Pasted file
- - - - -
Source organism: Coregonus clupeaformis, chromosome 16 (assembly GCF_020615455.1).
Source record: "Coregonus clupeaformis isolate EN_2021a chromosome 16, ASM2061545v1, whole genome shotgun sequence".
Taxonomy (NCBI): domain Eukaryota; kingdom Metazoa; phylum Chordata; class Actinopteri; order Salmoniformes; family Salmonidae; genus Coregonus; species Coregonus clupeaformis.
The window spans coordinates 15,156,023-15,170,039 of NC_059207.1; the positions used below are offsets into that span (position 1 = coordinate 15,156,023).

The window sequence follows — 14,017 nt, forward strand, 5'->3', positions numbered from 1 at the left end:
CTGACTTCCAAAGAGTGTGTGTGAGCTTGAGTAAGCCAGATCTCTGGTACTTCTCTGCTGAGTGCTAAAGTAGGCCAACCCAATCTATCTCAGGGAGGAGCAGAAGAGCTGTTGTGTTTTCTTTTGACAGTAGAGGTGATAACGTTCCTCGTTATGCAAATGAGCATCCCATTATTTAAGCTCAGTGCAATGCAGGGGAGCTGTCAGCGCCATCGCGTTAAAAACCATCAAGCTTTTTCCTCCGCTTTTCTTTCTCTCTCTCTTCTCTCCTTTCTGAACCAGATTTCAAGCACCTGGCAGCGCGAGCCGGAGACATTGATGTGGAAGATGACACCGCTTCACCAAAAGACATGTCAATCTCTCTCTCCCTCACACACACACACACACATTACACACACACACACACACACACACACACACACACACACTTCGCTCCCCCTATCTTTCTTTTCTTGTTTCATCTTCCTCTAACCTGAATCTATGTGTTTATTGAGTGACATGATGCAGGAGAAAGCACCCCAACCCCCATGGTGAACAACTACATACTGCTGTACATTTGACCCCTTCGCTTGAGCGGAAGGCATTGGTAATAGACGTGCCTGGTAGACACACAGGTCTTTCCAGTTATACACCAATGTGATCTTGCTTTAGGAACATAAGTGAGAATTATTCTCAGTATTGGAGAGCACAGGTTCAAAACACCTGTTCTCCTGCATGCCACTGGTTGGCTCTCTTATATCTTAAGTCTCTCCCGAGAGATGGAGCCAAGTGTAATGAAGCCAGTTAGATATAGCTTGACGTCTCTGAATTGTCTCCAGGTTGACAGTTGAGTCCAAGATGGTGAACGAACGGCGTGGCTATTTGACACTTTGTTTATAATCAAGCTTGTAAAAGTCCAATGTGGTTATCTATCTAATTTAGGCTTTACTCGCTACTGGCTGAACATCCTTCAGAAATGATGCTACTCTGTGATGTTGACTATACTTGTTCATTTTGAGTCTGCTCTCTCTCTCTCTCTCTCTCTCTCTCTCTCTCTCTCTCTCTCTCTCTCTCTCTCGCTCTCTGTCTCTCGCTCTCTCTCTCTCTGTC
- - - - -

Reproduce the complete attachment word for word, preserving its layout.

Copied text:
Source organism: Coregonus clupeaformis, chromosome 16 (assembly GCF_020615455.1).
Source record: "Coregonus clupeaformis isolate EN_2021a chromosome 16, ASM2061545v1, whole genome shotgun sequence".
Taxonomy (NCBI): domain Eukaryota; kingdom Metazoa; phylum Chordata; class Actinopteri; order Salmoniformes; family Salmonidae; genus Coregonus; species Coregonus clupeaformis.
The window spans coordinates 15,156,023-15,170,039 of NC_059207.1; the positions used below are offsets into that span (position 1 = coordinate 15,156,023).

The window sequence follows — 14,017 nt, forward strand, 5'->3', positions numbered from 1 at the left end:
CTGACTTCCAAAGAGTGTGTGTGAGCTTGAGTAAGCCAGATCTCTGGTACTTCTCTGCTGAGTGCTAAAGTAGGCCAACCCAATCTATCTCAGGGAGGAGCAGAAGAGCTGTTGTGTTTTCTTTTGACAGTAGAGGTGATAACGTTCCTCGTTATGCAAATGAGCATCCCATTATTTAAGCTCAGTGCAATGCAGGGGAGCTGTCAGCGCCATCGCGTTAAAAACCATCAAGCTTTTTCCTCCGCTTTTCTTTCTCTCTCTCTTCTCTCCTTTCTGAACCAGATTTCAAGCACCTGGCAGCGCGAGCCGGAGACATTGATGTGGAAGATGACACCGCTTCACCAAAAGACATGTCAATCTCTCTCTCCCTCACACACACACACACACATTACACACACACACACACACACACACACACACACACACACTTCGCTCCCCCTATCTTTCTTTTCTTGTTTCATCTTCCTCTAACCTGAATCTATGTGTTTATTGAGTGACATGATGCAGGAGAAAGCACCCCAACCCCCATGGTGAACAACTACATACTGCTGTACATTTGACCCCTTCGCTTGAGCGGAAGGCATTGGTAATAGACGTGCCTGGTAGACACACAGGTCTTTCCAGTTATACACCAATGTGATCTTGCTTTAGGAACATAAGTGAGAATTATTCTCAGTATTGGAGAGCACAGGTTCAAAACACCTGTTCTCCTGCATGCCACTGGTTGGCTCTCTTATATCTTAAGTCTCTCCCGAGAGATGGAGCCAAGTGTAATGAAGCCAGTTAGATATAGCTTGACGTCTCTGAATTGTCTCCAGGTTGACAGTTGAGTCCAAGATGGTGAACGAACGGCGTGGCTATTTGACACTTTGTTTATAATCAAGCTTGTAAAAGTCCAATGTGGTTATCTATCTAATTTAGGCTTTACTCGCTACTGGCTGAACATCCTTCAGAAATGATGCTACTCTGTGATGTTGACTATACTTGTTCATTTTGAGTCTGCTCTCTCTCTCTCTCTCTCTCTCTCTCTCTCTCTCTCTCTCTCTCTCTCTCTCTCGCTCTCTGTCTCTCGCTCTCTCTCTCTCTGTC